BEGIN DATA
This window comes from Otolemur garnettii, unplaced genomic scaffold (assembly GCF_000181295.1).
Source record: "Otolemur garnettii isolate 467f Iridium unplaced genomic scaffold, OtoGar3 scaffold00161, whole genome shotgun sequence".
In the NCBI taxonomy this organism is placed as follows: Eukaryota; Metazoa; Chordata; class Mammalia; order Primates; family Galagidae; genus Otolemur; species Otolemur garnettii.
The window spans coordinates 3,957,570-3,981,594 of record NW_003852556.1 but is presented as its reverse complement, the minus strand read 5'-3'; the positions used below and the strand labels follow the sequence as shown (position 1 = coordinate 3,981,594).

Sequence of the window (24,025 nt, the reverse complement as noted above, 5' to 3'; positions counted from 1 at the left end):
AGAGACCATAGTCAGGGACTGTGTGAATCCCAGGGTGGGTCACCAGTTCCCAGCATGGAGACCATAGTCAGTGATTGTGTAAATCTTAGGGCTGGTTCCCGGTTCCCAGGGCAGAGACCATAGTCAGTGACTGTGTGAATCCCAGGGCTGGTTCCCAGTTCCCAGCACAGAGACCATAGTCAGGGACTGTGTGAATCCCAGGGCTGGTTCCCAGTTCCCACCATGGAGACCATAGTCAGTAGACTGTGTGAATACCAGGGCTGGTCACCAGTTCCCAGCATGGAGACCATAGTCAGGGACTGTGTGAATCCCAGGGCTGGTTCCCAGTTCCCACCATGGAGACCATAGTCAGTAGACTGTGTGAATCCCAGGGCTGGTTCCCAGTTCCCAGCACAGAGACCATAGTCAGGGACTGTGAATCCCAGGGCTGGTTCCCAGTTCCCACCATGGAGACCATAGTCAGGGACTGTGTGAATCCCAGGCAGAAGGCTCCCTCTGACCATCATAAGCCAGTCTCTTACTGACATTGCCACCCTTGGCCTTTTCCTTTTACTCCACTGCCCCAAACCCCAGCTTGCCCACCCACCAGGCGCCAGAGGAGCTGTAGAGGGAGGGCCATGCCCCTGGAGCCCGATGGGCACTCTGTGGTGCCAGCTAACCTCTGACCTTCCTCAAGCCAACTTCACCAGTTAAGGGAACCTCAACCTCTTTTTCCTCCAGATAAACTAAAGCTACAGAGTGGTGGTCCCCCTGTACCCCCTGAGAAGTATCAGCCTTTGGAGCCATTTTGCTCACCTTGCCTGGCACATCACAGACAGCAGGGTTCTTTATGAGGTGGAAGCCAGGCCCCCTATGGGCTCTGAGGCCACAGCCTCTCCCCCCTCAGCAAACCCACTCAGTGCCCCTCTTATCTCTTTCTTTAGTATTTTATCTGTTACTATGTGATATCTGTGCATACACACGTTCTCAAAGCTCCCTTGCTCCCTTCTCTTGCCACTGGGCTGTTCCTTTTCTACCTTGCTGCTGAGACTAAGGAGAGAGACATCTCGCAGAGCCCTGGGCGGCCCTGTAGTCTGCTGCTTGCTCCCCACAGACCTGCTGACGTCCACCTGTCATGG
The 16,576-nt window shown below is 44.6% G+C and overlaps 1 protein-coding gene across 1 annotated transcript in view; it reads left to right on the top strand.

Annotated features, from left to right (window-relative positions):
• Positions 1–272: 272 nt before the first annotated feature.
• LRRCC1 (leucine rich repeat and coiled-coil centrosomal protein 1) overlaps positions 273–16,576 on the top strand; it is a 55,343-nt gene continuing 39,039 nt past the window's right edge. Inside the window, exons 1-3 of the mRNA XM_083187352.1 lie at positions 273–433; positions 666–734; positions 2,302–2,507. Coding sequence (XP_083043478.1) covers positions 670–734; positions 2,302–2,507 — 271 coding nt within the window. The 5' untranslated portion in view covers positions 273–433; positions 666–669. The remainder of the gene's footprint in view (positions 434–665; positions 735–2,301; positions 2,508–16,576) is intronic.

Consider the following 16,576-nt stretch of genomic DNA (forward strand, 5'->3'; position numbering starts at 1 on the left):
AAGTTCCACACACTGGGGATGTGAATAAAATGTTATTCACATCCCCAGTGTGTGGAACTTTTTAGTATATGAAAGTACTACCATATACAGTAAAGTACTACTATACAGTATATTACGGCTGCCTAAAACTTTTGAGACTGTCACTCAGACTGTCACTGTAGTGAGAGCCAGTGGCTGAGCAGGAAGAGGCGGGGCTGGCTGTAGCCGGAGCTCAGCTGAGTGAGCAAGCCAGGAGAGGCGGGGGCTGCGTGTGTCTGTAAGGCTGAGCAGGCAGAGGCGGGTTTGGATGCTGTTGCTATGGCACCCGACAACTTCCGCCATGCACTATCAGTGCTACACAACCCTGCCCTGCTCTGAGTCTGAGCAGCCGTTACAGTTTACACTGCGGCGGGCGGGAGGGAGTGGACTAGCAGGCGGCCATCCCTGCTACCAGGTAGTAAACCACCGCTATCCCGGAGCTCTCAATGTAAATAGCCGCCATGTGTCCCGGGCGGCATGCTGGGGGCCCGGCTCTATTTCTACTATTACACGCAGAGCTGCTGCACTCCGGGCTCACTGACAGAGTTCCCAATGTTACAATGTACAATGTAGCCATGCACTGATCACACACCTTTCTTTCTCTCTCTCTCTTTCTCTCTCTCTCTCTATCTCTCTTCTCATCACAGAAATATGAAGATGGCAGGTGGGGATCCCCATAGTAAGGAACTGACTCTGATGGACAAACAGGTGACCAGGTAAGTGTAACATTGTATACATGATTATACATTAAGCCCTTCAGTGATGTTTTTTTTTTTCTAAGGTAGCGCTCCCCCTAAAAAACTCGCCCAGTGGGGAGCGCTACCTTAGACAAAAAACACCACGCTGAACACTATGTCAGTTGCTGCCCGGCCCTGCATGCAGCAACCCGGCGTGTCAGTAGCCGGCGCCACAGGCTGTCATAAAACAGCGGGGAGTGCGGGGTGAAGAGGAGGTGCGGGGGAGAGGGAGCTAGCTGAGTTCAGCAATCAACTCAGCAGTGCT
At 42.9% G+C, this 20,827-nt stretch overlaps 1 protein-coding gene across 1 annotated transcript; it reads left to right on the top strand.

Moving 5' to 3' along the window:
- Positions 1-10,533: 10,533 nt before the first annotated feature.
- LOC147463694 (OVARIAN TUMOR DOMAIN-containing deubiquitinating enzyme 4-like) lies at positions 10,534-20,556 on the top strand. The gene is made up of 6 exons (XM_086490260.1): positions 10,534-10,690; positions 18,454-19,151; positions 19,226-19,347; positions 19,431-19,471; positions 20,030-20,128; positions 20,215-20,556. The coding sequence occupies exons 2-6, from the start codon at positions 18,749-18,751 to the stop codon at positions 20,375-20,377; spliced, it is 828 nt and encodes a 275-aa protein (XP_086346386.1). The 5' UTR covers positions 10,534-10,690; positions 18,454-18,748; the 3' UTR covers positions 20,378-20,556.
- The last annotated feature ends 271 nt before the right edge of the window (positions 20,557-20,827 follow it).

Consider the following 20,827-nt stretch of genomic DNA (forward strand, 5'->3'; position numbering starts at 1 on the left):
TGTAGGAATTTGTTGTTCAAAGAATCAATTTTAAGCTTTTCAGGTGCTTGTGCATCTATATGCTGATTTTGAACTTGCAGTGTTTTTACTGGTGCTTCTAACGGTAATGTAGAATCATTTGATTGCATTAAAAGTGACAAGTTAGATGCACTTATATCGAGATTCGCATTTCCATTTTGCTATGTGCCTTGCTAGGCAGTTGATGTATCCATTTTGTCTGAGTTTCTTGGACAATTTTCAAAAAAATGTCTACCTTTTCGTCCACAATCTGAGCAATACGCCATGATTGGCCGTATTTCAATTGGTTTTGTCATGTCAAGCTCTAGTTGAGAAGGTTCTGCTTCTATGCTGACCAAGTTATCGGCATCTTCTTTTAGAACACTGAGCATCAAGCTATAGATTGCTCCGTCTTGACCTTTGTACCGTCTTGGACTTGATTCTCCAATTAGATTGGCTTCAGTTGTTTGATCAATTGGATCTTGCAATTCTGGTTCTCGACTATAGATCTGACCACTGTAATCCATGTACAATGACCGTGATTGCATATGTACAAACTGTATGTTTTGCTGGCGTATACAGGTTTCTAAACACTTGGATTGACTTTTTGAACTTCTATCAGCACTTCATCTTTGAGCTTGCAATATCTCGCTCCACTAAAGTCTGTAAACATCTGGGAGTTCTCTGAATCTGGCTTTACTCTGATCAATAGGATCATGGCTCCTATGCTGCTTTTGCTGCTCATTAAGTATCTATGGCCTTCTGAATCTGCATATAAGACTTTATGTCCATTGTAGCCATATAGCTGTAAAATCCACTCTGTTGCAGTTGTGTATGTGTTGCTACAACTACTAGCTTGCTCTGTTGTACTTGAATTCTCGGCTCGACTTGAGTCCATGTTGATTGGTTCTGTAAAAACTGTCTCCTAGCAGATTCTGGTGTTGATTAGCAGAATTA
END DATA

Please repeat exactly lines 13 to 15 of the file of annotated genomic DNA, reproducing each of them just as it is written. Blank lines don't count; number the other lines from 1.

At 42.9% G+C, this 20,827-nt stretch overlaps 1 protein-coding gene across 1 annotated transcript; it reads left to right on the top strand.

Moving 5' to 3' along the window:
- Positions 1-10,533: 10,533 nt before the first annotated feature.